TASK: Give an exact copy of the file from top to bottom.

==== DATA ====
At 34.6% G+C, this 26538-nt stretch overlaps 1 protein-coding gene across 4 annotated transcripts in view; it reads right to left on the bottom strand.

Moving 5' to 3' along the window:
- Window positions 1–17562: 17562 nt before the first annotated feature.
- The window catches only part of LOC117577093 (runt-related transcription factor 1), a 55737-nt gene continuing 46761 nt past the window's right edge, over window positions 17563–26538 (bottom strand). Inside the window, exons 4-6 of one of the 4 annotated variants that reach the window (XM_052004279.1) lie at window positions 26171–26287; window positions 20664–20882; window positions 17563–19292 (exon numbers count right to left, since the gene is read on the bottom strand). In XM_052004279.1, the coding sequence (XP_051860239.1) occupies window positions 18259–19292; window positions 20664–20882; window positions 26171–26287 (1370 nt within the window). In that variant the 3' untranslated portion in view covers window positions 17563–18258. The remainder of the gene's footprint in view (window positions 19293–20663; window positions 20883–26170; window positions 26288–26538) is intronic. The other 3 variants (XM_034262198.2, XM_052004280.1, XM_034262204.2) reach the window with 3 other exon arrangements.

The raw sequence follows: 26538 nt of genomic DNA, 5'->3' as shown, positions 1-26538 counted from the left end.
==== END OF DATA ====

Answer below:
At 34.6% G+C, this 26538-nt stretch overlaps 1 protein-coding gene across 4 annotated transcripts in view; it reads right to left on the bottom strand.

Moving 5' to 3' along the window:
- Window positions 1–17562: 17562 nt before the first annotated feature.
- The window catches only part of LOC117577093 (runt-related transcription factor 1), a 55737-nt gene continuing 46761 nt past the window's right edge, over window positions 17563–26538 (bottom strand). Inside the window, exons 4-6 of one of the 4 annotated variants that reach the window (XM_052004279.1) lie at window positions 26171–26287; window positions 20664–20882; window positions 17563–19292 (exon numbers count right to left, since the gene is read on the bottom strand). In XM_052004279.1, the coding sequence (XP_051860239.1) occupies window positions 18259–19292; window positions 20664–20882; window positions 26171–26287 (1370 nt within the window). In that variant the 3' untranslated portion in view covers window positions 17563–18258. The remainder of the gene's footprint in view (window positions 19293–20663; window positions 20883–26170; window positions 26288–26538) is intronic. The other 3 variants (XM_034262198.2, XM_052004280.1, XM_034262204.2) reach the window with 3 other exon arrangements.

The raw sequence follows: 26538 nt of genomic DNA, 5'->3' as shown, positions 1-26538 counted from the left end.